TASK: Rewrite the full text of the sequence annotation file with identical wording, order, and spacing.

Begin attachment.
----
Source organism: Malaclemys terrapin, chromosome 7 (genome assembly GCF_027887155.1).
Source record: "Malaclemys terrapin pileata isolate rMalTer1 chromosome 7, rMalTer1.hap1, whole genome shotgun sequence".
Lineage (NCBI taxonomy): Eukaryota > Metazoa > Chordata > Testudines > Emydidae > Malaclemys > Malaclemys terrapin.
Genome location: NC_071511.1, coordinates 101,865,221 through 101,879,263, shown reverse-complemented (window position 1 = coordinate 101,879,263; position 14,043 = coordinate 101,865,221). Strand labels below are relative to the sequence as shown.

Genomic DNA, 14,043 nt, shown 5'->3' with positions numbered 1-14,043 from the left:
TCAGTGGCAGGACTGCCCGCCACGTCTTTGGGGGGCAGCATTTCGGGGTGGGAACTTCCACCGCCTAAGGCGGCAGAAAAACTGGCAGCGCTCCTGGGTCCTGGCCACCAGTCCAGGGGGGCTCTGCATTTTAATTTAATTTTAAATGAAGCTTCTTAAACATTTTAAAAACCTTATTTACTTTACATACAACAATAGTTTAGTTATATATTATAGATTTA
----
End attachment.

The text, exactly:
Source organism: Malaclemys terrapin, chromosome 7 (genome assembly GCF_027887155.1).
Source record: "Malaclemys terrapin pileata isolate rMalTer1 chromosome 7, rMalTer1.hap1, whole genome shotgun sequence".
Lineage (NCBI taxonomy): Eukaryota > Metazoa > Chordata > Testudines > Emydidae > Malaclemys > Malaclemys terrapin.
Genome location: NC_071511.1, coordinates 101,865,221 through 101,879,263, shown reverse-complemented (window position 1 = coordinate 101,879,263; position 14,043 = coordinate 101,865,221). Strand labels below are relative to the sequence as shown.

Genomic DNA, 14,043 nt, shown 5'->3' with positions numbered 1-14,043 from the left:
TCAGTGGCAGGACTGCCCGCCACGTCTTTGGGGGGCAGCATTTCGGGGTGGGAACTTCCACCGCCTAAGGCGGCAGAAAAACTGGCAGCGCTCCTGGGTCCTGGCCACCAGTCCAGGGGGGCTCTGCATTTTAATTTAATTTTAAATGAAGCTTCTTAAACATTTTAAAAACCTTATTTACTTTACATACAACAATAGTTTAGTTATATATTATAGATTTA